Isabelle Eberhardt (17 February 1877–21 October 1904) was a Swiss-Algerianexplorer and writer who lived and travelled extensively in North Africa. For the time she was an extremely liberated individual who rejected conventional European morality in favour of her own path and that of Islam. She died in a flash flood in the desert at the age of 27.
 Early Life and Family Background
Eberhardt was born in Geneva, Switzerland, to an aristocratic Lutheran Baltic German Russian mother, Nathalie Moerder (née Eberhardt), and an Armenian-born father, Alexandre Trophimowsky, anarchist, ex-priest, and convert to Islam. Isabelle's mother had been married to elderly widower General Pavel de Moerder, who held important Imperial positions. After bearing him two sons and a daughter she traveled to Switzerland to convalesce, taking along her stepson and her own children, with their tutor Trophimowsky. Soon after arriving in Geneva she gave birth again, to Isabelle's brother Augustin and four months later came the news that her husband had died of a heart attack. She elected to remain in Switzerland and four years later, Isabelle was born and registered as her "illegitimate" daughter to avoid acknowledging the tutor's paternity. Isabelle's illegitimacy caused her emotional and financial troubles later in life, preventing her inheritance and contributing to her feelings of estrangement from her siblings, who hated her father.
Despite this, Isabelle was well educated, becoming fluent in Arabic and many other languages. From an early age she dressed as a man in order to enjoy the greater freedom this allowed her.
 Travelling to Africa
Her first trip to North Africa was with her mother in May, 1897. On this journey they were attempting to set up a new life there, and while doing so they both converted to Islam, fulfilling a long-standing interest. However, her mother died suddenly in Annaba and was buried there under the name of Fatma Mannoubia. Shortly after her mother's death, Isabelle took the side of local Muslims in violent fighting against colonial rule by the French.
Two years later Trophimowsky died of throat cancer in 1899 in Geneva, nursed by Isabelle. Following the suicide of her half-brother, Vladimir, and the marriage of Augustin to a French woman she had nothing in common with (she wrote: "Augustin is once and for all headed for life's beaten tracks"), Isabelle's ties to her former life were all but severed. From then on, as recorded in her journals, Isabelle Eberhardt spent most of the rest of her life in Africa, making northern Algeria her home and exploring the desert. She also spent some time in Tunisia.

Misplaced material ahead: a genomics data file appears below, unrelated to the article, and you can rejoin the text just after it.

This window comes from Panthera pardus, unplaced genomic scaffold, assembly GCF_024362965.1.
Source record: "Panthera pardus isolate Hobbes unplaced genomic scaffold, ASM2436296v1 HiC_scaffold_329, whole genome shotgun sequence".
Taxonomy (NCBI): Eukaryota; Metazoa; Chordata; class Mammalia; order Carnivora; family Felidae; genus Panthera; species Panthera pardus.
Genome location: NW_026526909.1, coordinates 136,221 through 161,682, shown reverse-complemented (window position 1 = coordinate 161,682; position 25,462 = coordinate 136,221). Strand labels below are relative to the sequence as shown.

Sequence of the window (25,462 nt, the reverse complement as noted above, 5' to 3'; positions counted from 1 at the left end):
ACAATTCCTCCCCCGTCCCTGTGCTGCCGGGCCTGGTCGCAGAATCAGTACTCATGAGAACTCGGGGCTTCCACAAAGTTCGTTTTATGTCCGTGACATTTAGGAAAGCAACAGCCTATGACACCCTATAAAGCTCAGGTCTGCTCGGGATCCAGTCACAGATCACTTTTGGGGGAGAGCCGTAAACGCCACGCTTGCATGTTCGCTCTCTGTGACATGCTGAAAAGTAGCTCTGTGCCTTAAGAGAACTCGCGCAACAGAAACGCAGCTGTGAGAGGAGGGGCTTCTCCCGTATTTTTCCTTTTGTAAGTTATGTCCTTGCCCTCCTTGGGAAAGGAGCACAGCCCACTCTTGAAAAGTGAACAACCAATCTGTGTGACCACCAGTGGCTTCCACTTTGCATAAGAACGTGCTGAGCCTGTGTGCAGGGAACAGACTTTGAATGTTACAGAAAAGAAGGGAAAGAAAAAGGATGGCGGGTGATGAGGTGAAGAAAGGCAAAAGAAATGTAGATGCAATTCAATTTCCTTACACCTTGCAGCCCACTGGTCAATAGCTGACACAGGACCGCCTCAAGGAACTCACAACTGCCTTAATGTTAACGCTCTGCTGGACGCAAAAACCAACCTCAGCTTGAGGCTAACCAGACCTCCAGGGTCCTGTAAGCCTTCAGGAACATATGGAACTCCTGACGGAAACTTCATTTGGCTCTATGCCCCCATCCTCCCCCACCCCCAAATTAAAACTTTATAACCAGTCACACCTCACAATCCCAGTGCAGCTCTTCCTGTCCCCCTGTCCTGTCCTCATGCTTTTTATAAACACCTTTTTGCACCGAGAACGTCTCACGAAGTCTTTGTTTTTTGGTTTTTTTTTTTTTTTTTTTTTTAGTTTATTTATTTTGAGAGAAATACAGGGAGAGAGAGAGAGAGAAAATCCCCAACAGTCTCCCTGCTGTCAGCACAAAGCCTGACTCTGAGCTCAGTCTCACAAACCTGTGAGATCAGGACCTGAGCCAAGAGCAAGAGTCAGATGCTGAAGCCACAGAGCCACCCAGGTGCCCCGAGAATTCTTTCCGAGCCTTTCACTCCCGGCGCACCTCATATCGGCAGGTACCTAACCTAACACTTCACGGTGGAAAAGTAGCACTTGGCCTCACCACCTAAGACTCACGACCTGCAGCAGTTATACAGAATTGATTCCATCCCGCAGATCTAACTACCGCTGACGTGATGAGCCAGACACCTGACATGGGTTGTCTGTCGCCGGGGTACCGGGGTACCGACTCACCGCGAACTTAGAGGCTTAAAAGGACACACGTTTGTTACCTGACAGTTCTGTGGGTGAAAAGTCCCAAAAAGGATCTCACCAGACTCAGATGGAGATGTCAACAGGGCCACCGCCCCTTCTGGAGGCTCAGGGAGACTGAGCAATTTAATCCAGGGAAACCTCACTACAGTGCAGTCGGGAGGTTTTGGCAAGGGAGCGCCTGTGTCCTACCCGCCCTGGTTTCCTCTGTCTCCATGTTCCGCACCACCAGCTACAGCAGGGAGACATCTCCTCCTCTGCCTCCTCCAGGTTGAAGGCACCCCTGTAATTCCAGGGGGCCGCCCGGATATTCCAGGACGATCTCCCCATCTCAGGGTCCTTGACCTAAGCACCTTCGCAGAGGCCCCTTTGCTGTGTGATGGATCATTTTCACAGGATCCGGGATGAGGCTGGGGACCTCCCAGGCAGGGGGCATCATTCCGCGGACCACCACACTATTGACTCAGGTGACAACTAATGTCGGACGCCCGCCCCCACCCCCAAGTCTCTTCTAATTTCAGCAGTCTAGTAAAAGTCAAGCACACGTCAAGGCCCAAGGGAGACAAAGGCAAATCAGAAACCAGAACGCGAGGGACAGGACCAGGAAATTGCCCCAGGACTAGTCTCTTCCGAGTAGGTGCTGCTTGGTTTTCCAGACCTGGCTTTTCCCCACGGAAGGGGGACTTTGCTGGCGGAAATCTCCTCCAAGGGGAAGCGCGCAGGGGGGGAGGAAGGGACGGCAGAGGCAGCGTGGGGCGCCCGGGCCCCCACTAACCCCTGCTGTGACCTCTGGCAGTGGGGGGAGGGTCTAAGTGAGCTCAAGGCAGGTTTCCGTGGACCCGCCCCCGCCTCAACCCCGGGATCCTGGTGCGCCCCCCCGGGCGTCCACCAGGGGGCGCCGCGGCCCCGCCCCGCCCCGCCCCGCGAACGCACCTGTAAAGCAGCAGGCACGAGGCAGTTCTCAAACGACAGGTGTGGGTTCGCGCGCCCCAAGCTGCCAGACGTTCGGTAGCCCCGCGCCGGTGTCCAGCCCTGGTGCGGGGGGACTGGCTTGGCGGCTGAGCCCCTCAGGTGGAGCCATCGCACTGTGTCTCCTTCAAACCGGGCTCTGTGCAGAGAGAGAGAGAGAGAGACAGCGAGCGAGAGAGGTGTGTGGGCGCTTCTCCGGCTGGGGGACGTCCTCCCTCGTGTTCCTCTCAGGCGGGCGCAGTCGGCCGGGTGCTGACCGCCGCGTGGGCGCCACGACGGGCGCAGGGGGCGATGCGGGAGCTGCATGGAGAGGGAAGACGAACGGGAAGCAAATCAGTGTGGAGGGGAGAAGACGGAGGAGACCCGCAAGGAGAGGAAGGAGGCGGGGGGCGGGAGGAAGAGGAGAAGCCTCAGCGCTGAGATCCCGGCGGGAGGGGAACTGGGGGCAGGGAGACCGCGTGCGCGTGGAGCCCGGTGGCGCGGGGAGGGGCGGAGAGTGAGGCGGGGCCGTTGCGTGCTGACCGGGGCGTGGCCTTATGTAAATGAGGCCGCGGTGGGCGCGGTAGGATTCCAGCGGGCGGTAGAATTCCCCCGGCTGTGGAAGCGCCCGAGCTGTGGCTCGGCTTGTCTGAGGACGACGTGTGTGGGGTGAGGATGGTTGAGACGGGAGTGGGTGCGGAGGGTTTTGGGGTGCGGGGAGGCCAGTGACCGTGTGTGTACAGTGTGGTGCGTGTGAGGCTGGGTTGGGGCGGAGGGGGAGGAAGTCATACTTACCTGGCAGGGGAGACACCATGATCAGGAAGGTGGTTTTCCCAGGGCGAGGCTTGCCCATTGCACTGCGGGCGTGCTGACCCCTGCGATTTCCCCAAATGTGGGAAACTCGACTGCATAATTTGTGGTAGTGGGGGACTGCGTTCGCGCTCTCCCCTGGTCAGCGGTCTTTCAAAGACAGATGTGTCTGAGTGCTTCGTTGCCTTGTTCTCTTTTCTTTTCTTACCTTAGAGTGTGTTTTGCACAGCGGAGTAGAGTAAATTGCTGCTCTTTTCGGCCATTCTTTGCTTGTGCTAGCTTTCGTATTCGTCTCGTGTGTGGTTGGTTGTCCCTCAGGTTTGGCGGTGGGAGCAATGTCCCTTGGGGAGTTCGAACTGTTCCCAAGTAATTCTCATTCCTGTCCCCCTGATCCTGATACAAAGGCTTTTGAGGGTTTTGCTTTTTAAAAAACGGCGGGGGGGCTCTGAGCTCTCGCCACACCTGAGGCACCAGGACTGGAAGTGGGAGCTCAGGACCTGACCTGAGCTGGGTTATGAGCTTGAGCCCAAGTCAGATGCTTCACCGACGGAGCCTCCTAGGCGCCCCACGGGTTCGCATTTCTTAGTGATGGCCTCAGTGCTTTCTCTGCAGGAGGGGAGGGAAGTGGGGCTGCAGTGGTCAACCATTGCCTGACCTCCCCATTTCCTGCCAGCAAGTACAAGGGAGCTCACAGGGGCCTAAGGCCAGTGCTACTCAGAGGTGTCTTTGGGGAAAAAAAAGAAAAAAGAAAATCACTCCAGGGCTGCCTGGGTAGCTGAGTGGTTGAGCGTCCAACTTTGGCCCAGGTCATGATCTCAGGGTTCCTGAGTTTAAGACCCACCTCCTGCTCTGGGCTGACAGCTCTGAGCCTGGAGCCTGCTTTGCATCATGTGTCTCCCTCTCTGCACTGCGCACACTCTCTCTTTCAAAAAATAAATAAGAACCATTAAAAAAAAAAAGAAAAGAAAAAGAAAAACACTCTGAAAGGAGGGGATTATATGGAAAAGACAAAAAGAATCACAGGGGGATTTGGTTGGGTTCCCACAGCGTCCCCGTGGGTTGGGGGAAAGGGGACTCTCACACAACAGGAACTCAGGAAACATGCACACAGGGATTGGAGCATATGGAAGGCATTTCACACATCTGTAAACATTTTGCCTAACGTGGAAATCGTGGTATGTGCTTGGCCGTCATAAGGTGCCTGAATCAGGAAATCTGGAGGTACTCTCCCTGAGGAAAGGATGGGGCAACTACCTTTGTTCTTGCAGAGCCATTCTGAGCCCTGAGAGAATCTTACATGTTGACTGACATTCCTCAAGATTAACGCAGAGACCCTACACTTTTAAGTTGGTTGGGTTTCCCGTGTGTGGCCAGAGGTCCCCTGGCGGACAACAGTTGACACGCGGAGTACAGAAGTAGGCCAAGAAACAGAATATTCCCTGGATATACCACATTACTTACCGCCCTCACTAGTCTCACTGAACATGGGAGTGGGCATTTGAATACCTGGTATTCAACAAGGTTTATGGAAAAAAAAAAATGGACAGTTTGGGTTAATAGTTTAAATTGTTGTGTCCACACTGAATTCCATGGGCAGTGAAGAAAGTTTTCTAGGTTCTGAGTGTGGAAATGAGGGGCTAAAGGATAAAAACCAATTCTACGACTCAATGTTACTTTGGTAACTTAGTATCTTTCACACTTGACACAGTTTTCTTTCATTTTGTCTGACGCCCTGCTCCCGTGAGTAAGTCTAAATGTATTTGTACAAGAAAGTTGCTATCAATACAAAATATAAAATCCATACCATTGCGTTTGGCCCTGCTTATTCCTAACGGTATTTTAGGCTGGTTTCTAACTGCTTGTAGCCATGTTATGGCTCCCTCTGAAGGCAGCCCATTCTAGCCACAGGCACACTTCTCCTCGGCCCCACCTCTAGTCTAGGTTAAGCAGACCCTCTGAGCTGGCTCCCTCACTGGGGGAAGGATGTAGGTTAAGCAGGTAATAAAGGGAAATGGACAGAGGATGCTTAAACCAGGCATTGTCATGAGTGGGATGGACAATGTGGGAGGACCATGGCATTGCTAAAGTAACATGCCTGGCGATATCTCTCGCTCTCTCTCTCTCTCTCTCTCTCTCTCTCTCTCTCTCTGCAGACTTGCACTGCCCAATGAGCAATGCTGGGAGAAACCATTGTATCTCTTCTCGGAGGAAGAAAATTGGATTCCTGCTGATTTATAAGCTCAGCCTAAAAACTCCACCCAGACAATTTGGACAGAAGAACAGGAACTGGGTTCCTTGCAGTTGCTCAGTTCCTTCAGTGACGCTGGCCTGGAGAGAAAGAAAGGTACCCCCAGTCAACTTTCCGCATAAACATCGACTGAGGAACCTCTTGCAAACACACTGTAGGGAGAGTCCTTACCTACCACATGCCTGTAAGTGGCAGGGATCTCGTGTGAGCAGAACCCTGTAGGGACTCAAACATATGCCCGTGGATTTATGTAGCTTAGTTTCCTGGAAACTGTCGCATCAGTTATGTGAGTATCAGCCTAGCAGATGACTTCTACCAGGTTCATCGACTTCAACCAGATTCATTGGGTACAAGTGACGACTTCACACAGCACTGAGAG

Spiritual journeys
Dressed as a man, calling herself Si Mahmoud Essadi, Eberhardt travelled in Arab society, with a freedom she could not otherwise have experienced. She had converted to Islam and regarded it as her true calling in life.
On her travels she made contact with a secret Sufi brotherhood, the Qadiriyya. They were heavily involved in helping the poor and needy while fighting against the injustices of colonial rule. At the beginning of 1901, in Behima, she was attacked by a man with a sabre, in an apparent attempt to assassinate her. Her arm was nearly severed, but she later forgave the man and (successfully) pleaded for his life to be spared. She married Slimane Ehnni, an Algerian soldier, on October 17, 1901, in Marseille.
On October 21, 1904, Eberhardt died in a flash flood in Aïn Séfra, Algeria. After a long separation, her husband had just joined her. She had rented a house for the occasion. This house, constructed of clay, collapsed in the flood. Her husband, Slimane Ehnni, died in 1907.
Eberhardt wrote on her travels in many books and French newspapers, including Nouvelles Algériennes ("Algerian News") (1905), Dans l'Ombre Chaude de l'IslamLes journaliers ("The Day Laborers") (1922). She started working as a war reporter in the South of Oran in 1903. ("In the Hot Shade of Islam") (1906), and
A novel, Vagabond, translated by Annette Kobak, and Departures: Selected Writings, translated by Karim Hamdy and Laura Rice are available in English. Eberhardt's journals, recovered from the flash flood which killed her and covering the last 4 years of her life, is also available. In addition to these works, Paul Bowles has translated some of her work into English. The Oblivion Seekers (City Lights Publishing, 1975) consists of 13 different short pieces translated by Bowles for publication in 1972.